This fragrance is sexy, but in a rather subtle fashion. The scent speaks confidence, power and maturity. From what I've experienced from both Donna Karan's fragrance range and DKNY's releases, real women wear Donna Karan and young girls, DKNY.
Despite it's dominant woodsiness and complexity, Donna Karan is rather clean smelling too. It is very unlike Black Cashmere and Chaos which tend to be very animalistic and dirty in a sense. This is the kind of fragrance I would wear to an office in Winter, that is, if I worked in an inclosed atmosphere.
The lasting power is very good and the sillage is average to moderately strong. In all honesty I do prefer Donna Karan's stronger blends, however Donna Karan Signature is just as worthy of being re-released as all the others.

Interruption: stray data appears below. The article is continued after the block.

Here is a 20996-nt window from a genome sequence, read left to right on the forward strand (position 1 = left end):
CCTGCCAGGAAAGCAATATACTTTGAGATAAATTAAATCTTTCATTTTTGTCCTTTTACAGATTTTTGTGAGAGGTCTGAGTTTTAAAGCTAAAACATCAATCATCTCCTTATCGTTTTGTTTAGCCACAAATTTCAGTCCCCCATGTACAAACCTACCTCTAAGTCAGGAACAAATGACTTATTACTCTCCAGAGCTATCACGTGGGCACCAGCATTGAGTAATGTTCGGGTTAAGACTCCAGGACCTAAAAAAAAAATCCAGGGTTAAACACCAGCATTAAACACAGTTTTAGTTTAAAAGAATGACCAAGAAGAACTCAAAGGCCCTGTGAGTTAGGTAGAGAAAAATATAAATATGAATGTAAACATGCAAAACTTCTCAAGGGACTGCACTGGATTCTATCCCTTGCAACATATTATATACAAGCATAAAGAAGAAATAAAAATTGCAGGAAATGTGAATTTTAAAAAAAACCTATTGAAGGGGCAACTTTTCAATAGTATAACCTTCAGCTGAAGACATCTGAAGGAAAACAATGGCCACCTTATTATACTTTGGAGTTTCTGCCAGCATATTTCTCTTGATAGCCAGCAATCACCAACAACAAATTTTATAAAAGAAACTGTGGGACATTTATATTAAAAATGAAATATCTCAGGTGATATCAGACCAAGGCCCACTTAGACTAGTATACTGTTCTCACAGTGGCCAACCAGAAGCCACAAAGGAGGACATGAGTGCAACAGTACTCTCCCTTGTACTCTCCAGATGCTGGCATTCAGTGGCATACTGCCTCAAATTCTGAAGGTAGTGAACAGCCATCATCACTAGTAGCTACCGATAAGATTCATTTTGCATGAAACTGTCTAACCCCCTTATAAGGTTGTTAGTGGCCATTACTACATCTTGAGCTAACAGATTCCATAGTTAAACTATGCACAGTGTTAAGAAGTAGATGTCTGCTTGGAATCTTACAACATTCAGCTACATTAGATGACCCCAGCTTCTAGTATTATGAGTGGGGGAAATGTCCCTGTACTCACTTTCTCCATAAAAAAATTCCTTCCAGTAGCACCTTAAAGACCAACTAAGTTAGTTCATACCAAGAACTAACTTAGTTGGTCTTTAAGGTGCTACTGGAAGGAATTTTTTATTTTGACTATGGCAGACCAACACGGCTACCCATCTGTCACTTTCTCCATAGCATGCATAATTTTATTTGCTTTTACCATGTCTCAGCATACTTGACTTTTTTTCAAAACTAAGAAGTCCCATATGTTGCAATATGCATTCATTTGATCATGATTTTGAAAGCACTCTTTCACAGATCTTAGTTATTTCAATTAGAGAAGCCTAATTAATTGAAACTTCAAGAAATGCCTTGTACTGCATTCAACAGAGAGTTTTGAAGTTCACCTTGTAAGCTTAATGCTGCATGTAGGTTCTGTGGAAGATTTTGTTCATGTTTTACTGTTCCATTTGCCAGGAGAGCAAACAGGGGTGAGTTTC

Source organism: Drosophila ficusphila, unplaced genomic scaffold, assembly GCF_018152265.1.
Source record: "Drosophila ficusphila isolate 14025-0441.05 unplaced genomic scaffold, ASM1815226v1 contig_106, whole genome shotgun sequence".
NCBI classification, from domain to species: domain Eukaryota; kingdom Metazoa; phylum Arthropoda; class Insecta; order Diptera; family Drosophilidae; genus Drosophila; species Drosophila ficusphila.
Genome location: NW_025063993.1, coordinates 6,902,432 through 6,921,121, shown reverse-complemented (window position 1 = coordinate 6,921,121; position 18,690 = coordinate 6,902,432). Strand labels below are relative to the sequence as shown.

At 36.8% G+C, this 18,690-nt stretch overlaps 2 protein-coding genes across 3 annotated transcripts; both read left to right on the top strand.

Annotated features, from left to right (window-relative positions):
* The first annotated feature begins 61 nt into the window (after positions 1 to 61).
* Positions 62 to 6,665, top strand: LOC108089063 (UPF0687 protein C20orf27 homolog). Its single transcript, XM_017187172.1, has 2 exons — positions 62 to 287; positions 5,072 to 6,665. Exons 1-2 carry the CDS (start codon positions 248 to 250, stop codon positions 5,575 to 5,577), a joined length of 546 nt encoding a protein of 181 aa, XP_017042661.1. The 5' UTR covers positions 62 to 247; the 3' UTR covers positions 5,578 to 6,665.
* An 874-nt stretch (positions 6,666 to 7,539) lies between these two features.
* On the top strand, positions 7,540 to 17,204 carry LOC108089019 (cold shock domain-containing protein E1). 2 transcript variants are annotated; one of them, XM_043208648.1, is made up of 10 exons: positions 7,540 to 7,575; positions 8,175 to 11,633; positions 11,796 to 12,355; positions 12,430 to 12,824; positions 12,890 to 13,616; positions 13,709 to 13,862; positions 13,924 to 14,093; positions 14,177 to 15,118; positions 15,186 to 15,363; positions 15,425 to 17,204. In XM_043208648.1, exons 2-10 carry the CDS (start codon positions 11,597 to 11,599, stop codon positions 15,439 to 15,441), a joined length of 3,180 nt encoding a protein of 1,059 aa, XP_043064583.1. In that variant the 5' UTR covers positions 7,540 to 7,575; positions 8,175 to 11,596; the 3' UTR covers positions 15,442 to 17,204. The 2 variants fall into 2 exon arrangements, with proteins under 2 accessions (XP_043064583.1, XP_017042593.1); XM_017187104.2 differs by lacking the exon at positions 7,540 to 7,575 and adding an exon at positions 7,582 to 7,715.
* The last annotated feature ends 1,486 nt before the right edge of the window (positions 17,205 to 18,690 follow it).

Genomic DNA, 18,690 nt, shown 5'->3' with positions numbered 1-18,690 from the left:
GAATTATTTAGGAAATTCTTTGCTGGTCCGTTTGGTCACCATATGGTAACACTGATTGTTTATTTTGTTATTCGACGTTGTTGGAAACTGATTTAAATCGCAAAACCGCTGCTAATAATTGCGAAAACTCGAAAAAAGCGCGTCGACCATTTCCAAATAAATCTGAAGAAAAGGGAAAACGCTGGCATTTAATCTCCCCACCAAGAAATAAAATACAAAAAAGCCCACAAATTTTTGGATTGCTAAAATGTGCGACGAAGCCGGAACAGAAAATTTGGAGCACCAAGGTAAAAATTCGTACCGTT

I am reviewing the one in the amusingly over-the-top phallic bottle. I'm a bit confused if this is aka "signature". Mine is a parfum concentration. Yes, a plummy fruitchouli that reads rich suede and is similar to SL Daim Blond. There's a bit of bad girl/ cigarette smoke in this as well. There is no development. It's nice, but I'm slightly irritated by the overlay of fruitchouli...it's not horrendous and cheap as in many modern scents, but it does hit those shampoo-alert buttons. This seems to be a soft oriental type of fragrance that just plays its one chord - the sweet plum suede uniformly.